Music & Culture
Music & Culture

Mynila Meets: Nakadia

Mynila Meets: Nakadia

Mynila Team January 27, 2020 Music & Culture

In partnership with Jägermeister, and along with the support from Manila’s top and exciting house and techno music collective DEEP DARK DIRTY and Elephant XXXX, Footprints is bringing a unique series of events showcasing the most talented and sought-after international and local female DJs.

Kicking off with Thailands country girl turned Thailand techno queen, Nakadia, for Footprints’ 1st Anniversary!

You come from a very tiny village in countryside of Thailand: what was your childhood dream?

I remember that I was always drawing plans for a house I would like to build. With my fingers in the sandy ground. My dream was to have a house and I was planning where the rooms would be and what it would look like. Maybe deep inside I wanted to be an architect. I actually build this house 25-30 years later – for my parents. I designed the house, not drawing it in the sand, but sitting on the plane drawing on the iPad. I built my parents a house after I made some money touring the world: I made my dream come true!

How hard was from you moving from a 50 houses village to a big city? What challenges did you encounter?

I left the village at the age of 15, moving to the closest major city. Korat – one of the biggest Thai cities. There I had to work hard to survive. I took many different jobs in factories and lived in a room shared with 6 girls. We didn’t have much, but we where happy and we enjoyed what life had to offer. I was actually always very disciplined to have enough money until the end of the month. Often I took 2 shifts and worked 16 hours per day. I didn’t have anything else to do anyway. Whenever I got bored at one factory, I moved to the next. I wanted to know how things are made. My hunger to find out how the world works made me enjoy this life.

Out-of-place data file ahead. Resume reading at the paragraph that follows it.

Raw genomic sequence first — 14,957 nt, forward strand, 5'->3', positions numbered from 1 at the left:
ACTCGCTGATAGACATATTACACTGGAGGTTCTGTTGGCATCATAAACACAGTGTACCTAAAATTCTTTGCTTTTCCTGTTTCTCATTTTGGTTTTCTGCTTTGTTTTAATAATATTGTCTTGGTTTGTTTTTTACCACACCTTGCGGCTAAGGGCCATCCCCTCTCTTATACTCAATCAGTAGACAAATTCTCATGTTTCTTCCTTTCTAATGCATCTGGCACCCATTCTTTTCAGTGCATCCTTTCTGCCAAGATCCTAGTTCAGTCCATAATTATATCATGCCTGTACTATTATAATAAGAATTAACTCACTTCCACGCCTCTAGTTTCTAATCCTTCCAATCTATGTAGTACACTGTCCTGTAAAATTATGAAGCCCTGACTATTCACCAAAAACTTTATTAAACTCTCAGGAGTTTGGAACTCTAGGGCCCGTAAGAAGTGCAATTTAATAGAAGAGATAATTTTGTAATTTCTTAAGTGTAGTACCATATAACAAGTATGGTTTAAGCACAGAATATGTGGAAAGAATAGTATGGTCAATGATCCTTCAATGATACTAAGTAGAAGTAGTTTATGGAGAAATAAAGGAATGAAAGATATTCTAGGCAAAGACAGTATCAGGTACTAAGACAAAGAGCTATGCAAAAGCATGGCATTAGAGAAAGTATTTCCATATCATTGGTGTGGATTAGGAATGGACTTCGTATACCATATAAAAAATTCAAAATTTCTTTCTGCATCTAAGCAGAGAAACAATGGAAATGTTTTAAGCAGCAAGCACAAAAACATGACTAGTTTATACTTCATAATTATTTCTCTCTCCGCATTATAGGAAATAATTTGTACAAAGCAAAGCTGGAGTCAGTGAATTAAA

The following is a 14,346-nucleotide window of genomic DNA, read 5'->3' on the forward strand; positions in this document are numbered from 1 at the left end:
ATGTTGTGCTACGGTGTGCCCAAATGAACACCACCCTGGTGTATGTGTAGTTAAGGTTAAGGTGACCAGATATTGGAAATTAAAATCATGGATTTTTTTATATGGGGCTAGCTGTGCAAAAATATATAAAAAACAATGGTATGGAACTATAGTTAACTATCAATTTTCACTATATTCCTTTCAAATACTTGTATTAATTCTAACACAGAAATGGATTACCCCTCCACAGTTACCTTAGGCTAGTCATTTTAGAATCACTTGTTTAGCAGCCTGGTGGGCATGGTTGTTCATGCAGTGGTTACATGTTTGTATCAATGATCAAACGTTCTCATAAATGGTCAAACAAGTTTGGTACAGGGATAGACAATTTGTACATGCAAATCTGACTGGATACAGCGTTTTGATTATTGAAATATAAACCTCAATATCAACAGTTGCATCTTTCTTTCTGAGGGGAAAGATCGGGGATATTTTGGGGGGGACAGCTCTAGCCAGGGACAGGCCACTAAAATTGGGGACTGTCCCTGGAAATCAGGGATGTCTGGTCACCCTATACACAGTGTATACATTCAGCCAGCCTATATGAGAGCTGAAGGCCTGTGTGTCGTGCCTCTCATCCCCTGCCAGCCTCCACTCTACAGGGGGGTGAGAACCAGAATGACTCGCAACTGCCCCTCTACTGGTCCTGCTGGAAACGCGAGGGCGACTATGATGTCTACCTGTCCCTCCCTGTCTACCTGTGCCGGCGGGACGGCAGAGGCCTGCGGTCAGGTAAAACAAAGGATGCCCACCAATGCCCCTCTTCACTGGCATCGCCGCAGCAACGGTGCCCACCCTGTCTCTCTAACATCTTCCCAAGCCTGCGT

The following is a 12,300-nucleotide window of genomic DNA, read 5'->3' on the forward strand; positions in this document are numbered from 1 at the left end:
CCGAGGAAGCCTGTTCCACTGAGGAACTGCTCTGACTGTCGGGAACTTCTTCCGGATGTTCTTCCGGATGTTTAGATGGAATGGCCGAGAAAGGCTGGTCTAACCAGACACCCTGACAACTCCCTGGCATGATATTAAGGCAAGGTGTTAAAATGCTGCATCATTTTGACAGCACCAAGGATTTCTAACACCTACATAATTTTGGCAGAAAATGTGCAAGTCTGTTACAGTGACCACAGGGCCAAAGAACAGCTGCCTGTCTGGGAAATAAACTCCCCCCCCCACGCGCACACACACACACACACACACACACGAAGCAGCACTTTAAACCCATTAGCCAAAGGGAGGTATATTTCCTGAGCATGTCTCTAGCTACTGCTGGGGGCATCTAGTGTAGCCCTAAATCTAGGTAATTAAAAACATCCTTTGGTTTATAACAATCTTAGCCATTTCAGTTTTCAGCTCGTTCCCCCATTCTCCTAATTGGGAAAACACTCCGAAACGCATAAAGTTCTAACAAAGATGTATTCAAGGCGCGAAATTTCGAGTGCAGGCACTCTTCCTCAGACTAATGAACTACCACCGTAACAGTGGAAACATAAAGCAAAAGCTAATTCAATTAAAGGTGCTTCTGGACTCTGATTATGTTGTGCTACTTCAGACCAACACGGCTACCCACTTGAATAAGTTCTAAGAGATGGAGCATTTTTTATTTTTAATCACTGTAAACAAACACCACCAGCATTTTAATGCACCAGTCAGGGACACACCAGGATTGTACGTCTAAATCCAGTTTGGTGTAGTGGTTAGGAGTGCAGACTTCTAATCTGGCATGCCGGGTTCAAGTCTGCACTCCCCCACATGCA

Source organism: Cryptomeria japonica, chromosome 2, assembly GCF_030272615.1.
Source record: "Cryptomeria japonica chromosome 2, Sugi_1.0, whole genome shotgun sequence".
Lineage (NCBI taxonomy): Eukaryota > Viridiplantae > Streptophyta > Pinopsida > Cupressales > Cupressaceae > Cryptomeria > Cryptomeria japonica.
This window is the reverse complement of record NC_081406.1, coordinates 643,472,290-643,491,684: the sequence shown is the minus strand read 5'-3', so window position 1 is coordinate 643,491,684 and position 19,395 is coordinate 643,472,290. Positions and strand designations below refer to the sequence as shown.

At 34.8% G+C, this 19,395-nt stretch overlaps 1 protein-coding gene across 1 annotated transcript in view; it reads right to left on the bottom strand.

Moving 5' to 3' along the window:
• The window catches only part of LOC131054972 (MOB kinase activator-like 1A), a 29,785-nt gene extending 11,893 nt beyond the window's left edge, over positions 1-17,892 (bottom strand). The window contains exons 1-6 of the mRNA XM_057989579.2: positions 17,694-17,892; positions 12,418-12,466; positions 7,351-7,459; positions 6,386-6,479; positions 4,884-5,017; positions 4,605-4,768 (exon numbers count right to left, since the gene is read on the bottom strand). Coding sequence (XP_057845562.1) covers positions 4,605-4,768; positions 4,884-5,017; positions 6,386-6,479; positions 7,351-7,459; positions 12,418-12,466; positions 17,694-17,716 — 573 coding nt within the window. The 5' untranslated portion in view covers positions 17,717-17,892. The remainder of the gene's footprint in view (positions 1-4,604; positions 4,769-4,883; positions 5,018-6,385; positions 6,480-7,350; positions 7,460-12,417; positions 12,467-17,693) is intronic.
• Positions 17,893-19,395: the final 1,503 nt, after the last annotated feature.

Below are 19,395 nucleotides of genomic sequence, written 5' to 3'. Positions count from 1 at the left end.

Which performance you saw made you fall in love with techno? And when did you decide you wanted to become a dj?

My online friend Sebastian invited me to visit Germany. He arranged some model shootings for me to make some money there. I landed in Frankfurt on May 1 2002 and the same night we went to a club in Karlsruhe where Marusha was playing. She was the biggest German techno star in the 90s and she was playing at a sold out club. Sebastian was her friend, so he introduced me to her and I could experience my first night of techno up close. This changed my life. That night I knew that I was born to DJ and I caught the techno fever. I didn’t know that it was techno – for me it was music I never heard before and I loved the energy of it. Not just the music, but the entire community on the dancefloor. This was something I never experienced in any other club before.

Tell us your latest music inspirations?